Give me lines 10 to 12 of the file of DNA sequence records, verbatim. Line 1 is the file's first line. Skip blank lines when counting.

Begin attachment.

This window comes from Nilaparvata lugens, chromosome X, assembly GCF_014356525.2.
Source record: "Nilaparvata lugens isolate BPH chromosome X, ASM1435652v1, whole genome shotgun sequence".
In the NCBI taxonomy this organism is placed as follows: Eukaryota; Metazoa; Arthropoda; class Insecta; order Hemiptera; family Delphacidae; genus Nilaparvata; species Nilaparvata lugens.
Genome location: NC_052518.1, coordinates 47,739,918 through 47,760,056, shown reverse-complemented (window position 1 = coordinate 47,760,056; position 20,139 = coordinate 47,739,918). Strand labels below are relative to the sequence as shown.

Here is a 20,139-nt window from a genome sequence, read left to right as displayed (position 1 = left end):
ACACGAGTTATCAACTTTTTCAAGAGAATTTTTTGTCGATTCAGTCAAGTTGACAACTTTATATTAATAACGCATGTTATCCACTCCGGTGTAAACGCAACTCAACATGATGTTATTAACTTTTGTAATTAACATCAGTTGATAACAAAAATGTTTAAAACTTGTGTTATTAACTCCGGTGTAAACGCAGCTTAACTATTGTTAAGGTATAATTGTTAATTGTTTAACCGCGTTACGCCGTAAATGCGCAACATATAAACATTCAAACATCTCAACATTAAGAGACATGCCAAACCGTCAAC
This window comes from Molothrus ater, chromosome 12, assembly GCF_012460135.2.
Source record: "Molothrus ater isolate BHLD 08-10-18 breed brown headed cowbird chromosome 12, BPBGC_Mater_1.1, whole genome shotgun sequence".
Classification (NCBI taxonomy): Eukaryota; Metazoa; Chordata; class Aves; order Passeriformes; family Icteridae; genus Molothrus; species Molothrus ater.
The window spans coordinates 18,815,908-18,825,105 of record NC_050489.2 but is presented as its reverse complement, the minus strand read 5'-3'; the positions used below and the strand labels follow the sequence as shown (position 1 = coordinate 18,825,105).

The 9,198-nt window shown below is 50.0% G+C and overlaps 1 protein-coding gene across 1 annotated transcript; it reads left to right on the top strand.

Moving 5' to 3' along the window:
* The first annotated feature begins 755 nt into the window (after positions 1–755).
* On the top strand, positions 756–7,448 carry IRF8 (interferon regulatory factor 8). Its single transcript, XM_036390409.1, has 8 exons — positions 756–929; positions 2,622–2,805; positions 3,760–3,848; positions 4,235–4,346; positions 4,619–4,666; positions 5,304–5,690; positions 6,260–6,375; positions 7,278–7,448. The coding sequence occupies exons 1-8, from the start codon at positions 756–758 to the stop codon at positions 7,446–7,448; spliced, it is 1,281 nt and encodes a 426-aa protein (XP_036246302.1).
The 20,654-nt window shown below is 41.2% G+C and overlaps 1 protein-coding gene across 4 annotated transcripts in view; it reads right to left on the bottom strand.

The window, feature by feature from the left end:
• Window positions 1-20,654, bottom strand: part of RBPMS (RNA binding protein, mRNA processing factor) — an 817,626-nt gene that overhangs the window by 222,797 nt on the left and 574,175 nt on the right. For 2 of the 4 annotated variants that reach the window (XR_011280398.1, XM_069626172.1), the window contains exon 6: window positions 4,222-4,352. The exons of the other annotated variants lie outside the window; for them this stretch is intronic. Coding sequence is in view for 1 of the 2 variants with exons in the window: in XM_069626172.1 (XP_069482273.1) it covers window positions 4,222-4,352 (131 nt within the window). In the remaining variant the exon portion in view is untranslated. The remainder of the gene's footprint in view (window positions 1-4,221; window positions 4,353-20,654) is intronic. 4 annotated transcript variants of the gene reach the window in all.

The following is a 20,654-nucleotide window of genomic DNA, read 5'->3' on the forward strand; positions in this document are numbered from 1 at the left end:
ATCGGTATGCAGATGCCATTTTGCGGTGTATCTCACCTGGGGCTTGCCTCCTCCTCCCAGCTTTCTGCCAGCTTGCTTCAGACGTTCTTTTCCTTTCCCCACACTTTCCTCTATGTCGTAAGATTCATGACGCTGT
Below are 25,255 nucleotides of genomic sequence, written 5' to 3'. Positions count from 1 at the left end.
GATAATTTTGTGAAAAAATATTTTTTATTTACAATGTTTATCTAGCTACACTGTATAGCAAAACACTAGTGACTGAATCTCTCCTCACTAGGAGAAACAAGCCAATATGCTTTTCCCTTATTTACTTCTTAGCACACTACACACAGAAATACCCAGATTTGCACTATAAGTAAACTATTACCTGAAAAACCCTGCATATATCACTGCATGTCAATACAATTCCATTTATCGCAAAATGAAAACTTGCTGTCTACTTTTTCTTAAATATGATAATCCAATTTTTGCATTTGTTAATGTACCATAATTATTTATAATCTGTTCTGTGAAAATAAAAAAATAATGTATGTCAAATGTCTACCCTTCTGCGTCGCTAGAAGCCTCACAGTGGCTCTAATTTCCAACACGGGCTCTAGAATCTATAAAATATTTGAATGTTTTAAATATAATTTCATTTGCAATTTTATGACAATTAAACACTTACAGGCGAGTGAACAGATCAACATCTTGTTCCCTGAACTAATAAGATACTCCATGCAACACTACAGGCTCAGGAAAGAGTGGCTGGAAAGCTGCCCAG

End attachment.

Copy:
The window spans coordinates 18,815,908-18,825,105 of record NC_050489.2 but is presented as its reverse complement, the minus strand read 5'-3'; the positions used below and the strand labels follow the sequence as shown (position 1 = coordinate 18,825,105).

The 9,198-nt window shown below is 50.0% G+C and overlaps 1 protein-coding gene across 1 annotated transcript; it reads left to right on the top strand.

Moving 5' to 3' along the window: